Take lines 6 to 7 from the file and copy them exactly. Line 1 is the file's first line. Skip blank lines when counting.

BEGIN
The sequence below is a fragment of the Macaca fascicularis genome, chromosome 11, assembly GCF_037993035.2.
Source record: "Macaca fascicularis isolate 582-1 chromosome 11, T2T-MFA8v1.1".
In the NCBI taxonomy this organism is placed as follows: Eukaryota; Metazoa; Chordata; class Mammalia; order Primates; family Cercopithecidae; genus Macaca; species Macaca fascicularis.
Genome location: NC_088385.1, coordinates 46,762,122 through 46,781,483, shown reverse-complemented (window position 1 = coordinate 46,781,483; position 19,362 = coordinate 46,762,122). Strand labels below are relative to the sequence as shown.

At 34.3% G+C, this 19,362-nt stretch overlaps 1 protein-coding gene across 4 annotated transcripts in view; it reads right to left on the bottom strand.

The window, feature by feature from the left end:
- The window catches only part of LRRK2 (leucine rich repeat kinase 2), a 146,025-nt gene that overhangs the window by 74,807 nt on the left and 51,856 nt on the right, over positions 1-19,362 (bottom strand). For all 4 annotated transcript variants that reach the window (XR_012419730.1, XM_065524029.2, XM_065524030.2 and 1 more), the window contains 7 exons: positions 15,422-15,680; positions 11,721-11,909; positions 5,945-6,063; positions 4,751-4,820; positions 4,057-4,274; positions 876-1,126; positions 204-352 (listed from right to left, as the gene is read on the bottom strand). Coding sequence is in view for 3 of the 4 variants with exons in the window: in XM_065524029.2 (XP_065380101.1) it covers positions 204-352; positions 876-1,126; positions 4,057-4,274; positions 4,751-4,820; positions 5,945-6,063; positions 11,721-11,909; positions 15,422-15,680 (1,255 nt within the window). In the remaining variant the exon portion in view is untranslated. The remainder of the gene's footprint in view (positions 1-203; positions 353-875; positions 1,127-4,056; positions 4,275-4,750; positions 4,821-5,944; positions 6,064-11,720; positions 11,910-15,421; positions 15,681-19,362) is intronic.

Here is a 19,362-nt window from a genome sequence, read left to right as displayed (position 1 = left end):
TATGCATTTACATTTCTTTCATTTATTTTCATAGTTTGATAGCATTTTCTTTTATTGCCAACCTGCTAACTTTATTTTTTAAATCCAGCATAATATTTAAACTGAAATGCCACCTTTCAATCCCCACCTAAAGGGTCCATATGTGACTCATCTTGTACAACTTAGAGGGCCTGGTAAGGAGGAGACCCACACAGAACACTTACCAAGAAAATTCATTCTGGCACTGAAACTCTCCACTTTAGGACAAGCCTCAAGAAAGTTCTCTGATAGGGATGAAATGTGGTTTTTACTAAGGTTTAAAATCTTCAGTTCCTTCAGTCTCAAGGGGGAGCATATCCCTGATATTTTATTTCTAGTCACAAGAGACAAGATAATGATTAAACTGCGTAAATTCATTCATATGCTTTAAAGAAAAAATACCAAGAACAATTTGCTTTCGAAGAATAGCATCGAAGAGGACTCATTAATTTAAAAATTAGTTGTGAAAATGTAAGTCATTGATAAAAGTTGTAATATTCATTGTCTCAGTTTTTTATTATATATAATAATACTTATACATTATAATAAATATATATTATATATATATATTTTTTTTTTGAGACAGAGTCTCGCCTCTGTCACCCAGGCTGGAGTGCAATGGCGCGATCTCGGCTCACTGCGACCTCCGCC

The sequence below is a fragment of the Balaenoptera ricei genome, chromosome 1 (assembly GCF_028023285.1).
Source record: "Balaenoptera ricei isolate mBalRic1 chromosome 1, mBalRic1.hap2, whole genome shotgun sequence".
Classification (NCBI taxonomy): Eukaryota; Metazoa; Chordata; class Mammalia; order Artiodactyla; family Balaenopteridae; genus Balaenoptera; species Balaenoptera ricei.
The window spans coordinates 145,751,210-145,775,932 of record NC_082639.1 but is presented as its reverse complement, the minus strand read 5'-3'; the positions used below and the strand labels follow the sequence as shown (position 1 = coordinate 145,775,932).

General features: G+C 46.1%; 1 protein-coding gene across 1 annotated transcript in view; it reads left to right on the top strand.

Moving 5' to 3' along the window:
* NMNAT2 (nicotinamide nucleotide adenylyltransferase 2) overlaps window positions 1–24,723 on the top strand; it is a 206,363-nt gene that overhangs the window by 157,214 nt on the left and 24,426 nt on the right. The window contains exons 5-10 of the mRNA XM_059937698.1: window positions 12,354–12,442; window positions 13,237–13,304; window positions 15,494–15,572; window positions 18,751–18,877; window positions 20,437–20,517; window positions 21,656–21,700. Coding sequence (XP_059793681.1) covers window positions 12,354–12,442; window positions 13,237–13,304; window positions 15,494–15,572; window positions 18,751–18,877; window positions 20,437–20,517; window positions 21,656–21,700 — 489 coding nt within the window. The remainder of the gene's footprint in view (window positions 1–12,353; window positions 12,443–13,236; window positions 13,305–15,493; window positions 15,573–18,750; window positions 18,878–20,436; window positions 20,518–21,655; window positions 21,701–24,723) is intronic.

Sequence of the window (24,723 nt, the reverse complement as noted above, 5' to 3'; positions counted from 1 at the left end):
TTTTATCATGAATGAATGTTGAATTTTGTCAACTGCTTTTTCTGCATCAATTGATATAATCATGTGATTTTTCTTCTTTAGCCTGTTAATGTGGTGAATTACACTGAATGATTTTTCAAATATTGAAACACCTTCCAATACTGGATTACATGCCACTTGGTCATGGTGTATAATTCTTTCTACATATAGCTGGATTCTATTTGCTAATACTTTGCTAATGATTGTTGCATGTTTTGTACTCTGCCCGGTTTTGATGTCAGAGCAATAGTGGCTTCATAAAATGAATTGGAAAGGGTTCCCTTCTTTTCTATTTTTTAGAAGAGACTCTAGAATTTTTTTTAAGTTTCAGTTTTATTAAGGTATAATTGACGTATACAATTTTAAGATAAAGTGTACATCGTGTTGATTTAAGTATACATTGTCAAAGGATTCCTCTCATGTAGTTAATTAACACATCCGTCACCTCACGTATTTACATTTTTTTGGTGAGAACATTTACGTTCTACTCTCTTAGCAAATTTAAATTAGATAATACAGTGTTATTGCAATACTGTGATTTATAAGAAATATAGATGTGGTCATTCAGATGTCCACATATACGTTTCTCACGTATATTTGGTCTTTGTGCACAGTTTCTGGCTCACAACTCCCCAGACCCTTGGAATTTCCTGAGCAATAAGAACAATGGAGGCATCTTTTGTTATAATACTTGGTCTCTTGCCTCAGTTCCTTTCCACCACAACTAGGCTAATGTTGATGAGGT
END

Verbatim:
The window, feature by feature from the left end:
- The window catches only part of LRRK2 (leucine rich repeat kinase 2), a 146,025-nt gene that overhangs the window by 74,807 nt on the left and 51,856 nt on the right, over positions 1-19,362 (bottom strand). For all 4 annotated transcript variants that reach the window (XR_012419730.1, XM_065524029.2, XM_065524030.2 and 1 more), the window contains 7 exons: positions 15,422-15,680; positions 11,721-11,909; positions 5,945-6,063; positions 4,751-4,820; positions 4,057-4,274; positions 876-1,126; positions 204-352 (listed from right to left, as the gene is read on the bottom strand). Coding sequence is in view for 3 of the 4 variants with exons in the window: in XM_065524029.2 (XP_065380101.1) it covers positions 204-352; positions 876-1,126; positions 4,057-4,274; positions 4,751-4,820; positions 5,945-6,063; positions 11,721-11,909; positions 15,422-15,680 (1,255 nt within the window). In the remaining variant the exon portion in view is untranslated. The remainder of the gene's footprint in view (positions 1-203; positions 353-875; positions 1,127-4,056; positions 4,275-4,750; positions 4,821-5,944; positions 6,064-11,720; positions 11,910-15,421; positions 15,681-19,362) is intronic.